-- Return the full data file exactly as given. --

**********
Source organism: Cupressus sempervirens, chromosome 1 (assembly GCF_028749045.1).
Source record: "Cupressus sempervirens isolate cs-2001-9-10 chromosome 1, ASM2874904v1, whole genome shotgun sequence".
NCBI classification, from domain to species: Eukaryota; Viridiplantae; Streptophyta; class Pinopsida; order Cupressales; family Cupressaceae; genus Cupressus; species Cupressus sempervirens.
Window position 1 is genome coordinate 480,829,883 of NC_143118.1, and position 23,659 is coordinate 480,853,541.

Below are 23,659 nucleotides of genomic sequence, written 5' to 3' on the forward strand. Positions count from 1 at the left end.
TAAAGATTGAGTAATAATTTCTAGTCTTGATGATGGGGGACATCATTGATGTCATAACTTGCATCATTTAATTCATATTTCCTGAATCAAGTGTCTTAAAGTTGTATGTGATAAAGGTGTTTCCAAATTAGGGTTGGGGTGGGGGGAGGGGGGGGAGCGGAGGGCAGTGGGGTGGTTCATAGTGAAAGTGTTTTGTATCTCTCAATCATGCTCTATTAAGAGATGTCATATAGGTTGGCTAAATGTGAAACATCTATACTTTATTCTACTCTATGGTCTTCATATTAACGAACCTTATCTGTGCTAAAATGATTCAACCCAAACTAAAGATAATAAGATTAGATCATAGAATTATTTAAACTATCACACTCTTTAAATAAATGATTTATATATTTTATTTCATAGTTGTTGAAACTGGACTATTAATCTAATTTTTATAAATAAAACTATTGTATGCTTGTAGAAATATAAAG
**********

Source organism: Cupressus sempervirens, chromosome 1 (assembly GCF_028749045.1).
Source record: "Cupressus sempervirens isolate cs-2001-9-10 chromosome 1, ASM2874904v1, whole genome shotgun sequence".
NCBI classification, from domain to species: Eukaryota; Viridiplantae; Streptophyta; class Pinopsida; order Cupressales; family Cupressaceae; genus Cupressus; species Cupressus sempervirens.
Window position 1 is genome coordinate 480,829,883 of NC_143118.1, and position 23,659 is coordinate 480,853,541.

Below are 23,659 nucleotides of genomic sequence, written 5' to 3' on the forward strand. Positions count from 1 at the left end.
TAAAGATTGAGTAATAATTTCTAGTCTTGATGATGGGGGACATCATTGATGTCATAACTTGCATCATTTAATTCATATTTCCTGAATCAAGTGTCTTAAAGTTGTATGTGATAAAGGTGTTTCCAAATTAGGGTTGGGGTGGGGGGAGGGGGGGGAGCGGAGGGCAGTGGGGTGGTTCATAGTGAAAGTGTTTTGTATCTCTCAATCATGCTCTATTAAGAGATGTCATATAGGTTGGCTAAATGTGAAACATCTATACTTTATTCTACTCTATGGTCTTCATATTAACGAACCTTATCTGTGCTAAAATGATTCAACCCAAACTAAAGATAATAAGATTAGATCATAGAATTATTTAAACTATCACACTCTTTAAATAAATGATTTATATATTTTATTTCATAGTTGTTGAAACTGGACTATTAATCTAATTTTTATAAATAAAACTATTGTATGCTTGTAGAAATATAAAG